I now realise it is very difficult to recruit young people to attend “Talk To Me”. On the one hand everyone agrees that the conference is a great idea, but, in the main people, and in particular young people, do not want to attend. Why? Could it be that the idea of meeting others as ‘human beings’ is just too hard? Individuals feel they need a framework of identity and they find this through their race, their religion, their club, their team, their heritage etc.. Without these tags they feel naked, and or defenseless. Perhaps the idea of meeting others just as human beings is altogether too risky, too scary!

As an example, from my point of view as a Christian minister I have learnt a hard lesson. Our churches in Auckland, not just Presbyterian, mostly have youth associated with them. We have never had anyone from any of these churches or youth groups attend a “Talk To Me” conference. This is not because of lack of trying. We produced and distributed smart leaflets/posters and lots of ‘with it’ social media advertising. But all to no avail.

When I have talked to youth leaders and other church leaders I simply draw a blank. One youth leader told me it would be impossible to sell the idea of the “Talk To Me” conference to any church or Christian youth group. The reason being that the idea of meeting with young people of other religions or no religion simply to form open ended relationships would not be countenanced. “The only reason for meeting with such people would be to convert them.” The implication being that we Christians have all the answers and our God-given task is to make everyone like us.

The reality is sobering, but the “Talk To Me” idea is not dead in me. I am proud to be part of a Church and Centre where this ideal is a reality – with varying degrees of success. The main point is that we are working at it.

Despite the difficulties in recruiting young people, there is no denying the positive dynamic generated by the three “Talk To Me” conferences. I think about how scorned some health and safety ideas have been in past years, for instance, bicycle helmets and anti-smoking campaigns. Now bicycle helmets are accepted and there is noticeably less smoking. With “Talk To Me” I see we are at the sharp end of what will be a long campaign. Onward and up!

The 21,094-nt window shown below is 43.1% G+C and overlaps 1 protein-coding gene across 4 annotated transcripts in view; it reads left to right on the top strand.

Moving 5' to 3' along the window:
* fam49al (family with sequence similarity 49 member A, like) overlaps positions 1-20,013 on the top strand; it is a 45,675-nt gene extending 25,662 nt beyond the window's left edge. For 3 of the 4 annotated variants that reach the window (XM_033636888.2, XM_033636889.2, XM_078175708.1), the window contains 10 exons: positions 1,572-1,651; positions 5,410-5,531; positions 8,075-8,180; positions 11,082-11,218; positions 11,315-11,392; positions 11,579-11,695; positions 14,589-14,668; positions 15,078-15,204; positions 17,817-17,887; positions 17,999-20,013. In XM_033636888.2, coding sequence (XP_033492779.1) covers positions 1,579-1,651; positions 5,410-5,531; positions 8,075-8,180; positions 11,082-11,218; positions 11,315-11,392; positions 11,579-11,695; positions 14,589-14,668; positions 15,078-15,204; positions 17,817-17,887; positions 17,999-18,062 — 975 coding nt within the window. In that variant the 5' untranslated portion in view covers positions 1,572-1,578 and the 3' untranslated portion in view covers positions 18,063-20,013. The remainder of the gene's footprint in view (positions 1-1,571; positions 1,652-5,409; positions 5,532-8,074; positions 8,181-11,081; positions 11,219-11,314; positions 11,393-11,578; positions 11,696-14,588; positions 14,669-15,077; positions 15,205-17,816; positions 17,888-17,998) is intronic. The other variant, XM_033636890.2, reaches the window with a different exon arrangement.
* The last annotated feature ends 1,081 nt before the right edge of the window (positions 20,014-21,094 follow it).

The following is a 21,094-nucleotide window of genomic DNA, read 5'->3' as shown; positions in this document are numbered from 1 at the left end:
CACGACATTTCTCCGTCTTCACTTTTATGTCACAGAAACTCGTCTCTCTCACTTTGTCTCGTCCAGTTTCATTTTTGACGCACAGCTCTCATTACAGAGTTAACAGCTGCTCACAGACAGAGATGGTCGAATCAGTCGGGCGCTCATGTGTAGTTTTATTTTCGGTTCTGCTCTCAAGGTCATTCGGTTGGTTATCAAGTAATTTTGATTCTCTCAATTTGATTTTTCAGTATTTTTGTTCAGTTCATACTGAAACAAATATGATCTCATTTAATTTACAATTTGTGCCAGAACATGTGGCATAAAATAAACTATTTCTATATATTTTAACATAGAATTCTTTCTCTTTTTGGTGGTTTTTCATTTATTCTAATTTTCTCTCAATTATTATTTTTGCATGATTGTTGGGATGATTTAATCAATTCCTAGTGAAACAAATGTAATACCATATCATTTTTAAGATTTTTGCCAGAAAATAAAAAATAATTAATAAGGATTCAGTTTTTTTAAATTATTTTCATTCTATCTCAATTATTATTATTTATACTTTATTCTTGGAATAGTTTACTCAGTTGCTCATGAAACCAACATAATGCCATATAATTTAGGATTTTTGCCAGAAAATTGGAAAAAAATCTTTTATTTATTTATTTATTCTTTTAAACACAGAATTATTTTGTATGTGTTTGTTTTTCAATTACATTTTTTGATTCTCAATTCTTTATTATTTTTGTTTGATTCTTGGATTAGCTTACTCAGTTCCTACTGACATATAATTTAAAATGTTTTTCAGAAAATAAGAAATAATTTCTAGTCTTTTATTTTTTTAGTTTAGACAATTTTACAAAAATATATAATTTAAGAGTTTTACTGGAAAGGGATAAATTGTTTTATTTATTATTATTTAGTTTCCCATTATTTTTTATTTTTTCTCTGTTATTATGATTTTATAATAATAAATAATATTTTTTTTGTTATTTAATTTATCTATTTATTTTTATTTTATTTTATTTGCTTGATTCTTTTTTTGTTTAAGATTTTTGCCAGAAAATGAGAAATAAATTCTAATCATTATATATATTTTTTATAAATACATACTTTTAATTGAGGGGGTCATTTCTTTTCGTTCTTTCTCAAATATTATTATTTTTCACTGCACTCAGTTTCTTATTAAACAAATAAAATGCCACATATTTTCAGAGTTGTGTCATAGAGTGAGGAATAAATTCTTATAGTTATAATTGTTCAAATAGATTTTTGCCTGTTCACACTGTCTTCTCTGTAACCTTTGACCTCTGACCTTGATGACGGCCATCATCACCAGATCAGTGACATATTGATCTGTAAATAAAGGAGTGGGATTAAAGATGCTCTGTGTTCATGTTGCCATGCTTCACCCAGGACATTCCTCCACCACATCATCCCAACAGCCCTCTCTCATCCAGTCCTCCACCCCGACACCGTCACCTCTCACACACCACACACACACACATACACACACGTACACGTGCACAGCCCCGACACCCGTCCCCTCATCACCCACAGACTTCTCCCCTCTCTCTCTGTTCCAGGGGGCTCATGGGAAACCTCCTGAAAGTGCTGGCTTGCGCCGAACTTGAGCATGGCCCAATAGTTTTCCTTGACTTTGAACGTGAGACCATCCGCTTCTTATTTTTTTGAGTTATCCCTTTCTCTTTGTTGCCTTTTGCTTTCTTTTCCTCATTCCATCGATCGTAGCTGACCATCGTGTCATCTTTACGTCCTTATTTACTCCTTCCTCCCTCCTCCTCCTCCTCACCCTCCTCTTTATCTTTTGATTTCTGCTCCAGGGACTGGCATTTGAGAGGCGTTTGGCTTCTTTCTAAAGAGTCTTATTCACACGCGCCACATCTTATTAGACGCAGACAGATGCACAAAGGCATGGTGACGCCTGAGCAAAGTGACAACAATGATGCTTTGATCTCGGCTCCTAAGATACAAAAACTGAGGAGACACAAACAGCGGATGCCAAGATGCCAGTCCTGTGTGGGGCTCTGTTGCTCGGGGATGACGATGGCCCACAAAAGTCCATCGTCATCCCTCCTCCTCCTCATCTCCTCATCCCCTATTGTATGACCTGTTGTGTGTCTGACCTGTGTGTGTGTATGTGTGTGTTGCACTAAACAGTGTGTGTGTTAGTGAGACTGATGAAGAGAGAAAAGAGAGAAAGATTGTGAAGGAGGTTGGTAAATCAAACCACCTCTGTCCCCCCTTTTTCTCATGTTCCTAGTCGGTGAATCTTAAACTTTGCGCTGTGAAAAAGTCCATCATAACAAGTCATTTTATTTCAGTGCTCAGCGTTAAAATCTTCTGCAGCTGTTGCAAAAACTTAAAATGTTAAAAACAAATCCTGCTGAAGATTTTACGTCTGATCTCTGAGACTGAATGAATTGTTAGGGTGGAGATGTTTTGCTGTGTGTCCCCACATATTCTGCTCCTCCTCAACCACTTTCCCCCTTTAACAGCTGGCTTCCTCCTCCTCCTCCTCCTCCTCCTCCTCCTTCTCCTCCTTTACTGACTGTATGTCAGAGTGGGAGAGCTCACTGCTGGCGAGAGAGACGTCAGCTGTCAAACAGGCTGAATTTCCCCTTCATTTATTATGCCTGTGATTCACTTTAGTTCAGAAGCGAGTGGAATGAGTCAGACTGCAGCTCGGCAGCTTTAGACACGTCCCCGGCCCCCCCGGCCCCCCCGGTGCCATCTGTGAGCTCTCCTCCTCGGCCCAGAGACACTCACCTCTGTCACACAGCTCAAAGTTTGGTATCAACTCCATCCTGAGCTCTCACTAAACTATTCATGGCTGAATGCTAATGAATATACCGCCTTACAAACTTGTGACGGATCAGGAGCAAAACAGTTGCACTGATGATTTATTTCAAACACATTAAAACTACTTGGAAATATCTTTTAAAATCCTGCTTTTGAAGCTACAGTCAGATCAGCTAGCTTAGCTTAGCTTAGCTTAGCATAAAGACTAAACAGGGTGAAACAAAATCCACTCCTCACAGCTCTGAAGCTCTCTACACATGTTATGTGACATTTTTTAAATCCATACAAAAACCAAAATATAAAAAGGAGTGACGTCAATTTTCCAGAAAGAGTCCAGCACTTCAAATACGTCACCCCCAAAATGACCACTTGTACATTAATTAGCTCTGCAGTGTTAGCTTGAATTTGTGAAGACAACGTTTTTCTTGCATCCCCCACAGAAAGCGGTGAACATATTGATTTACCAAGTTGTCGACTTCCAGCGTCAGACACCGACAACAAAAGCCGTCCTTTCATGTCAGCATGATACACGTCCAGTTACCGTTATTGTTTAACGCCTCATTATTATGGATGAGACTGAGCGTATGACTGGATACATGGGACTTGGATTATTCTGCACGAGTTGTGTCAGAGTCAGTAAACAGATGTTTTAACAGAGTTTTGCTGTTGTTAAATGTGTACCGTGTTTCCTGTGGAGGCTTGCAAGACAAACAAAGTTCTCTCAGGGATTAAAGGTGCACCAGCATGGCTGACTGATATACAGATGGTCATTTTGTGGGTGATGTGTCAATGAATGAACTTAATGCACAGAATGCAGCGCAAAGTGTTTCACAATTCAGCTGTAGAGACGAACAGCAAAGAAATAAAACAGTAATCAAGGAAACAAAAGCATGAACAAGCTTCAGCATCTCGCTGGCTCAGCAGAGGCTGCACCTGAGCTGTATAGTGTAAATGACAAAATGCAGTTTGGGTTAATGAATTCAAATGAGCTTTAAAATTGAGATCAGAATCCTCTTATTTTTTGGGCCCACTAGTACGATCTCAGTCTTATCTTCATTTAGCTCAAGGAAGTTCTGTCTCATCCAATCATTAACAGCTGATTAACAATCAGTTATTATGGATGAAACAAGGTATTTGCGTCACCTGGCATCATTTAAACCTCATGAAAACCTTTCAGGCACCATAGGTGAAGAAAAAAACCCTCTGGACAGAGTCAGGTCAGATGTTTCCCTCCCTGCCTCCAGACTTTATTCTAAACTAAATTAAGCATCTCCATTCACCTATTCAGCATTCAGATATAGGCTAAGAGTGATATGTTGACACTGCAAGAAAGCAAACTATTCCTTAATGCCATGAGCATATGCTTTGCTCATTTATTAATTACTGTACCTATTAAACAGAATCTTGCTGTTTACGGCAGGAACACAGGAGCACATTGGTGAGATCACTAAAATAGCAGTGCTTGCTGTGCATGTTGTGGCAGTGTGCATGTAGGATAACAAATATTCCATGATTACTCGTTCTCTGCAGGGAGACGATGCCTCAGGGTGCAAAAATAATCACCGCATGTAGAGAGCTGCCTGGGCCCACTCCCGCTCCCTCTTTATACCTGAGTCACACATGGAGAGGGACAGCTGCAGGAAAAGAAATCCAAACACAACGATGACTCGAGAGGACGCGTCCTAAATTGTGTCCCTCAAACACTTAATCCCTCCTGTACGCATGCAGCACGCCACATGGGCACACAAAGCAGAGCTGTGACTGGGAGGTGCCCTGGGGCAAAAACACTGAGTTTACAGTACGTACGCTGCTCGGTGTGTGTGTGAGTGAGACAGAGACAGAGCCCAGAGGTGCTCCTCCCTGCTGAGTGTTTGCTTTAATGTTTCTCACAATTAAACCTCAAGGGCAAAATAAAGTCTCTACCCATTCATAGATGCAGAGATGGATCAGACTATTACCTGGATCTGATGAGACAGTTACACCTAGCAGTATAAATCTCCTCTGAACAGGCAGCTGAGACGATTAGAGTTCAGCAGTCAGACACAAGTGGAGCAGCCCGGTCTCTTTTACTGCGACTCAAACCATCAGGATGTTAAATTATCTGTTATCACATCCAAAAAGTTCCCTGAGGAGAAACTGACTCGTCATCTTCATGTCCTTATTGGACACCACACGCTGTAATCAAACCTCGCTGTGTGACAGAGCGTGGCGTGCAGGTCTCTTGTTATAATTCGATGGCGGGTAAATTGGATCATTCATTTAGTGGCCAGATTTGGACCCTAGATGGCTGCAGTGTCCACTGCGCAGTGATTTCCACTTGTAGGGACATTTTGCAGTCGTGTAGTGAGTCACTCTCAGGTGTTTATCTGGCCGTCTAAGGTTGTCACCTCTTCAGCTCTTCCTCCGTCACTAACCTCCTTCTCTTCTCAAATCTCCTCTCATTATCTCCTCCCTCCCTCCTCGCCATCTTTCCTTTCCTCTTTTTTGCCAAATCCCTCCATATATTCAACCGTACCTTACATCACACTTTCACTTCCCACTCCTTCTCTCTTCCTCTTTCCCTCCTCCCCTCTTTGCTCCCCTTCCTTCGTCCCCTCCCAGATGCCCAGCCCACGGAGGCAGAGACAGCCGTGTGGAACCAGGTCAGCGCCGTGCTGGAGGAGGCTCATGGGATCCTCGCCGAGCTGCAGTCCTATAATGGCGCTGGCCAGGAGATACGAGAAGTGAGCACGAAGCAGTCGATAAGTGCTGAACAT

In my role as a minister I will continue to share how central the “Talk To Me” principle is in the ministry of Jesus and his Kingdom vision. I will write about it and maybe come up with a song or a play. But, I believe the most important thing I can do is to live out the idea in daily life. In reality, I feel this is my Christian calling.

Stan Stewart
Please note there is a growing core group of committed enthusiasts, including me, considering new ways of working with Talk to Me and engaging young and old in it’s life-giving and hope-giving encounters and dialogues.

PS. Actually in my lowest moments, I considered I was failure at promoting “Talk To Me”. As I am a born promoter I began wondering what can I promote next? I came up with what I imagined would be a sure-fire winner – cruise holidays with something more? For instance, think about this; an adults-only cruise which apart from all the normal onboard eating venues, has five extra 24-hour buffets, Italian, Chinese, Mexican, French and English and unlimited 24 hour alcohol? These cruises would also include a quality on-board health-care packet. I mentioned this idea to a group the other night and two persons wanted to sign up immediately.